COOLIES • Written by Yin • Illustrated by Chris Soentpiet • Edited by Patricia Lee Gauch • Published by Penguin Group (USA) Incorporated.

Set in 1865, COOLIES reveals the harsh truth about life for thousands of Chinese laborers during the construction of the American railroad. Through the eyes of two immigrant brothers, Shek and Little Wong, we share the hardships they face – injuries, explosions and avalanches – and rejoice in their victories. More importantly, the story also challenges us to think about social injustice as we celebrate the love and loyalty between brothers who are determined not only to survive, but to succeed.

2001 Junior Library Guild Selection • 2001 Nest Literary Classics • 2001 Parent’s Choice Gold Award • 2002 Children’s Literature Choice Book • 2002 American Library Association Notable Books • 2002 International Reading Association (IRA) Children’s Book of the Year

“In an impressive debut, Yin illuminates a dark corner of American history–the monumental labor of the thousands of Chinese immigrants who helped build the transcontinental railroad.” PUBLISHER’S WEEKLY

“This is an important story, full of drama and emotion and it is here given its proper recognition and tribute in both words and glorious art. Perhaps it will encourage other grandparents to share their family history as well. Masterful.” KIRKUS REVIEWS

“What a beautiful book by Chris Soentpiet, revealing the important place of the Chinese in our country’s history: these humble laborers built a railroad that united East and West. This title will be provocative for adults as well as young people.” – Jean Fritz, Winner of the Newberry Honor Book, “Homesick”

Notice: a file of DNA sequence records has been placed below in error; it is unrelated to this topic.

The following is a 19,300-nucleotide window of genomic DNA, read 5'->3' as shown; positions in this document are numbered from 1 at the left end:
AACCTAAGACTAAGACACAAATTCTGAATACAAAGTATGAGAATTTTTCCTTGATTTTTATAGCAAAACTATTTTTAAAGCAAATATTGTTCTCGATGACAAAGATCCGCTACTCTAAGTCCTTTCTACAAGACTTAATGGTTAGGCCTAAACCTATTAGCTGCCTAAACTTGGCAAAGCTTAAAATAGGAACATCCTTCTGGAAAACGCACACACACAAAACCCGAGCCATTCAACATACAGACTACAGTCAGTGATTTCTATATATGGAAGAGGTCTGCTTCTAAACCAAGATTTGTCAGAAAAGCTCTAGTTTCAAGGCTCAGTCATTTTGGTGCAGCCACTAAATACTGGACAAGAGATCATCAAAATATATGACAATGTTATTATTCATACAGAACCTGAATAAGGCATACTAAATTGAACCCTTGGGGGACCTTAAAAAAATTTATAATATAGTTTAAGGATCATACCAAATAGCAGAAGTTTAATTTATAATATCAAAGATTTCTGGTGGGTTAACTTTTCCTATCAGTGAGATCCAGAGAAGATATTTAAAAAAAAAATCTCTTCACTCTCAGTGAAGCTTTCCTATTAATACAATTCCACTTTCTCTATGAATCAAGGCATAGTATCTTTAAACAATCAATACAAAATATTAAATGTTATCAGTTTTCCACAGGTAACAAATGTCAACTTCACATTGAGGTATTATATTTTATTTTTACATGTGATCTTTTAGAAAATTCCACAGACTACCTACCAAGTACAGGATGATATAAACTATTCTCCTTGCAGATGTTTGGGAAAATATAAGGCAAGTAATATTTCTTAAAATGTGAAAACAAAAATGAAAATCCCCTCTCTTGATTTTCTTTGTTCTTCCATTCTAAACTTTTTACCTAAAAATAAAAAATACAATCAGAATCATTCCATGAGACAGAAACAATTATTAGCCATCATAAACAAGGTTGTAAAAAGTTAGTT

“This grandly-conceived and beautifully-illustrated oversize picture book merits praise and the widest possible readership. It tells the epic tale of the role that unskilled Chinese laborers played in the building of our transcontinental railroad. It is a gripping story, magnificently illustrated–a book not to be missed.” – Jelma G. Lanes, © 2001 PARENT’S CHOICE AWARDS




BROTHERS • Written by Yin • Illustrated by Chris Soentpiet • Edited by Patricia Lee Gauch • Published by Penguin Group (USA) Incorporated.

This inspiring book is the follow-up to Yin and Chris Soentpiet’s award-winning COOLIES. It continues the rarely told story about our first Chinese immigrants and their long road to the American dream. The book is a thoughtful and powerful reminder of what can happen when differences are put aside and friendships are allowed to grow.

2006 Junior Library Guild Selection • 2007 International Reading Association (IRA) Teachers’ Choice • 2007 Annual Exhibition of the Society of Illustrators • 2008 California Young Reader Nominee

“Soentpiet’s luminescent, photo-realistic paintings, which provide many vivid setting details, perfectly complement Yin’s thoughtful text. An afterward clarifies that this story is fiction and offers further information about Irish and Chinese immigration in the mid-1800s and the development of San Francisco’s Chinatown. Great for group sharing, this tale will be welcomed by classes learning about history, immigration, and multiculturalism, as well as how to be a friend.” – Sally Estes, BOOKLIST